Even if you’re not at all interested in Whiting Petroleum (NYSE:WLL) or in the oil industry in general, you’ll want to read this article. If I may be blunt, most of the discussion centering around WLL stock focuses on it being a dangerous investment. But the more interesting question is why it’s so dangerous. Answering this will reveal a fundamental reality behind all investments.
First, I want to emphasize that WLL stock is indeed a risky play. As InvestorPlace contributor Laura Hoy described it, Whiting is “pointless” for most investors. Obviously, the company is bankrupt. Typically, there’s a reason for that and it’s rarely if ever a good one. As well, when the firm eventually emerges from bankruptcy, stakeholders will only receive 3% of the newly reorganized entity.
Of course, Hoy is using descriptive language. In the investing world, nothing is truly pointless until the asset price falls to zero. Right now, shares are trading well above zero. Which means a market exists between buyers and sellers.
Assuming we’re talking about rational actors – irrational actors could be at play but that’s an entirely different discussion – someone out there believes that buying WLL stock today will yield a profit in the figurative tomorrow. So, what’s the basis for this demand?
Fundamentally, the best explanation is speculation toward rising prices. The best evidence comes in the form of extremely bullish sentiment in early June. That was when the federal government released better-than-expected results for the May jobs report.
Logically, with employers calling back their workers or rehiring following the initial devastation of the novel coronavirus, this dynamic implies higher demand for oil. And that provides a much-needed catalyst for Whiting Petroleum.
Why the Math Fails WLL Stock
In a pivotal scene from The Wolf of Wall Street, Matthew McConaughey’s character Mark Hanna explains to Jordan Belfort, played by Leonardo DiCaprio, the real facts behind the investment markets.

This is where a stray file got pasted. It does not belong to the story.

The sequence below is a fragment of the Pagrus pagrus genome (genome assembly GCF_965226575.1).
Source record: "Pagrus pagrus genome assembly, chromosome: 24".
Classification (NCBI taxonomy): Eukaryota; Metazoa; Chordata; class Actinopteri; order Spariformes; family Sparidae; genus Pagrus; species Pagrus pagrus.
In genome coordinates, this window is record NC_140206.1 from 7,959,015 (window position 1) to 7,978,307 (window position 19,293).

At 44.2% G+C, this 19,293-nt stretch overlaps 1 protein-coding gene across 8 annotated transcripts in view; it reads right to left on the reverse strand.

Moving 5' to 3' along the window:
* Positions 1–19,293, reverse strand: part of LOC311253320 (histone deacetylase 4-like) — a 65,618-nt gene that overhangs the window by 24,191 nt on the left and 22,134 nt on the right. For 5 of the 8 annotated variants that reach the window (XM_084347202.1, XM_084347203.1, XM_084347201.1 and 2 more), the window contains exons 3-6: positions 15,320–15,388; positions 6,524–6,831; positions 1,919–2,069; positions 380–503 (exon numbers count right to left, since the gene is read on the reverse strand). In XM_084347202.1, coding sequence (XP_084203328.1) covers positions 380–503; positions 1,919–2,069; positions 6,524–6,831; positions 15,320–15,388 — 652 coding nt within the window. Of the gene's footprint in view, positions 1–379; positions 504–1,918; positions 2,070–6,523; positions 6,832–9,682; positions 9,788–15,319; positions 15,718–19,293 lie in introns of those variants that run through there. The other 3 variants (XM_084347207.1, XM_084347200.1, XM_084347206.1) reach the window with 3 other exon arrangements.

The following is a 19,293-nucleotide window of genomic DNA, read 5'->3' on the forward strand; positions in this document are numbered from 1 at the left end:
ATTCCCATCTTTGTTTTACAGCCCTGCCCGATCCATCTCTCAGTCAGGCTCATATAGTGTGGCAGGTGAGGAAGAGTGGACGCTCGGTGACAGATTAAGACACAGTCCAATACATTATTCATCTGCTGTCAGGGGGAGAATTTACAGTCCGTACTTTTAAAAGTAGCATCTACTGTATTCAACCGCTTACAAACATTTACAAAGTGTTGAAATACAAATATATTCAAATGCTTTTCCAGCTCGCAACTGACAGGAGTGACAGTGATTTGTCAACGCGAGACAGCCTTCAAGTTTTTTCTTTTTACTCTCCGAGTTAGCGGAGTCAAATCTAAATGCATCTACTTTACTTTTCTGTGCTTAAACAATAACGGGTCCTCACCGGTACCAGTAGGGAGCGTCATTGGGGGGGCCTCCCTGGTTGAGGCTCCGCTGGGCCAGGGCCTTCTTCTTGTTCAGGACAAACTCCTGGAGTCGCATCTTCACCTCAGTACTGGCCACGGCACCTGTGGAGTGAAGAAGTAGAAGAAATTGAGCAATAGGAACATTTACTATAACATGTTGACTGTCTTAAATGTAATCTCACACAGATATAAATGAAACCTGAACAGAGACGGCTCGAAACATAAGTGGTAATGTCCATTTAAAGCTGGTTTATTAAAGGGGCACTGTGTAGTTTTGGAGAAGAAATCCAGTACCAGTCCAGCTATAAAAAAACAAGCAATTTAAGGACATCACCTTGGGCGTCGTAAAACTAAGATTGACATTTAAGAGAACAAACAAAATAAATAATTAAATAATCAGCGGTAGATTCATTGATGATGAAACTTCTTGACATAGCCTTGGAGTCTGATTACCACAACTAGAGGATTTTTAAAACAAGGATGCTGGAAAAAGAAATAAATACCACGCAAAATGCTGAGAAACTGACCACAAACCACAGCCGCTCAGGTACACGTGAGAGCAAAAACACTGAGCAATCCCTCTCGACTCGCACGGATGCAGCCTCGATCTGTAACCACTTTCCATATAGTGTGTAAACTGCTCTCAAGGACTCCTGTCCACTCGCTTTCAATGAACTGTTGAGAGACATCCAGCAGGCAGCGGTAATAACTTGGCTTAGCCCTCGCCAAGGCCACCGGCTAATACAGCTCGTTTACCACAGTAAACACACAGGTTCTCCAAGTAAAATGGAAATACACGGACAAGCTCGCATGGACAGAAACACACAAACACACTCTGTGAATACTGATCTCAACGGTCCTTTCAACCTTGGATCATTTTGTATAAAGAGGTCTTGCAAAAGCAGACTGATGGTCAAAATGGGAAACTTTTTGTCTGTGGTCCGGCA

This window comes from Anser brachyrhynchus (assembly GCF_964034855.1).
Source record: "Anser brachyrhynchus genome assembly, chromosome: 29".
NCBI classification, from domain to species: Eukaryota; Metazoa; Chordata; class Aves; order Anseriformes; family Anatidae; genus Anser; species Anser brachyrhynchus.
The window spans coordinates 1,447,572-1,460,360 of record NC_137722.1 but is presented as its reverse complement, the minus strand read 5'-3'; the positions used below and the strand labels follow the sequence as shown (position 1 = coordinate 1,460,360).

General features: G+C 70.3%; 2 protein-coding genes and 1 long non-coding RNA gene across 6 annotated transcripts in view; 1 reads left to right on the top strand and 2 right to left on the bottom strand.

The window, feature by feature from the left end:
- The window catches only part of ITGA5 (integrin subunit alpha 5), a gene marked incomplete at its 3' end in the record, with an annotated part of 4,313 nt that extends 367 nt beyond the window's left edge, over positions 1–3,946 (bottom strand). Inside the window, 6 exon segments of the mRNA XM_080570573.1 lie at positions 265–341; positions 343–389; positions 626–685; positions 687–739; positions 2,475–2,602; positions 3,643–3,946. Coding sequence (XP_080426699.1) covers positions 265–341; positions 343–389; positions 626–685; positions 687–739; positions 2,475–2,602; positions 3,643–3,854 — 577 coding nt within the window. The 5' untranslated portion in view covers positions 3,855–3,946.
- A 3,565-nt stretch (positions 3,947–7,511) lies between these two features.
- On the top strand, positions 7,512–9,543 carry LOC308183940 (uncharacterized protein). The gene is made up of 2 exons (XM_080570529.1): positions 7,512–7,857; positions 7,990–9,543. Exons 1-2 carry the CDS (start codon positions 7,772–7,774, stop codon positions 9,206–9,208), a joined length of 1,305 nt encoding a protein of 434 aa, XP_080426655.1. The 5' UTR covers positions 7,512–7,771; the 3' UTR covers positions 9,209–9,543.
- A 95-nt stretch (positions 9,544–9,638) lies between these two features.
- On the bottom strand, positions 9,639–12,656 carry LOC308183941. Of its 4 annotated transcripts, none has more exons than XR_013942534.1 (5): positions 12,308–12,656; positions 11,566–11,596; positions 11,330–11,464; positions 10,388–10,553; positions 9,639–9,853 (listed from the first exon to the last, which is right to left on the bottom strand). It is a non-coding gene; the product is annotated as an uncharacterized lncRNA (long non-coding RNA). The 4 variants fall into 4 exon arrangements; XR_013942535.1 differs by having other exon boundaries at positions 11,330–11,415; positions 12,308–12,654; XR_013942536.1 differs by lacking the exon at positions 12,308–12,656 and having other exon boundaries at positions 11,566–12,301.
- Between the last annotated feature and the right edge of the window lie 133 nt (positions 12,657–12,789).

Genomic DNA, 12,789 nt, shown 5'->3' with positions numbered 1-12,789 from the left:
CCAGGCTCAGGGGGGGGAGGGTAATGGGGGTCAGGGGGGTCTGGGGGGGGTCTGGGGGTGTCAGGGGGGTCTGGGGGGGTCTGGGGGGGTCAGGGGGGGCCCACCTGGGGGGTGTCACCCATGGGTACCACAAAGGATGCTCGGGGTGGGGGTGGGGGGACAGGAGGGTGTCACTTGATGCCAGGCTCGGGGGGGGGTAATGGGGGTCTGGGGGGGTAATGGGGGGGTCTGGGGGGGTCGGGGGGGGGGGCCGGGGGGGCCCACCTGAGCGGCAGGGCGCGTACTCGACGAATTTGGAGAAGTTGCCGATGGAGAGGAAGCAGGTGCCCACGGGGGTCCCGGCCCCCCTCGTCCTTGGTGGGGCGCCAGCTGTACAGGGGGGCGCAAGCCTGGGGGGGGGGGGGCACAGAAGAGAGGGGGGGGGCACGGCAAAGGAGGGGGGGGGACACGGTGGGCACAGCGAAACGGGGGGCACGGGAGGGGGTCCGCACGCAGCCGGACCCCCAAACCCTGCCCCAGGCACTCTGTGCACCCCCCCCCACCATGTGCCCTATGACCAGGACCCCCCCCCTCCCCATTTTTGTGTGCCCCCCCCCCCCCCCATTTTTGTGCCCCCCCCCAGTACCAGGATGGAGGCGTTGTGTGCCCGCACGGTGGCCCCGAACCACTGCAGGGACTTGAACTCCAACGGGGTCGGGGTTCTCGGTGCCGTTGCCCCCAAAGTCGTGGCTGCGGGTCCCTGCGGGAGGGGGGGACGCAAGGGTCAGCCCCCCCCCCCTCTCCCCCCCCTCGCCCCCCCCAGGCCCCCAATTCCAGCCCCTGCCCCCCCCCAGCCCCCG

To play it safe, I won’t link to the scene. Frankly, it contains almost every fire-able offense you can imagine. But in a nutshell, Hanna states that nobody knows whether a stock is going to go up, down, sideways or in flippin’ circles.
I agree in the sense that all investments involve the unknown. Typically, the more unknowns exist, the higher the reward potential. But investors can mitigate this risk – it of course can never be fully eliminated – by anchoring an investment thesis to a broader, and therefore more reliable index.
In the case of WLL stock, this anchor is oil demand. Recently, I discussed the speculative rationale supporting Marathon Oil (NYSE:MRO). Here, I juxtaposed MRO shares with the average monthly sales of U.S. gasoline stations. Performing this exercise, I noted that the price of MRO dropped far steeper in magnitude than demand for gasoline.
Assuming a return to normal – and this is a huge assumption – MRO is mathematically undervalued.
Now, if I were to perform this analysis on WLL stock, you might presume that Whiting is even more undervalued. But that’s not the case.
You see, with Marathon, the correlation coefficient (or what I would term the correlation “strength”) between MRO and gasoline demand is 47% between 2015 and May 2020. This is a weak correlation but a correlation exists nonetheless.
But for WLL stock, the coefficient in the same period is negative 2.7%. In other words, there is absolutely no significant statistical relationship between Whiting and gasoline demand. It’s unanchored from its core industry, making it a true gamble.
What’s the Point?
I don’t know anything about sports betting. Therefore, as a rule, I don’t bet on sports.
However, every now and then, I’ll bet just for the fun of it. One of the dumbest bets that I took was an extremely low-probability wager that the San Diego Chargers would win the Super Bowl. To tell you how much I know about sports or how little I care, the Chargers aren’t even in San Diego anymore.
That said, there’s a point to buying WLL stock. You’re betting that the equivalent of me in the investment markets – someone who does zero research, for one thing – is silly enough to acquire shares. With enough of these folks, and perhaps a surprisingly positive economic data point to boot, Whiting could fly higher.
However, the problem with this “logic” is that we don’t have a great way to assess the collective nuances of human psychology that would drive an investment like WLL stock. If Whiting was tethered to oil demand, that’s one thing. But as I just demonstrated, Whiting is unanchored, and that’s what makes it so dangerous.
A former senior business analyst for Sony Electronics, Josh Enomoto has helped broker major contracts with Fortune Global 500 companies. Over the past several years, he has delivered unique, critical insights for the investment markets, as well as various other industries including legal, construction management, and healthcare. As of this writing, he did not hold a position in any of the aforementioned securities.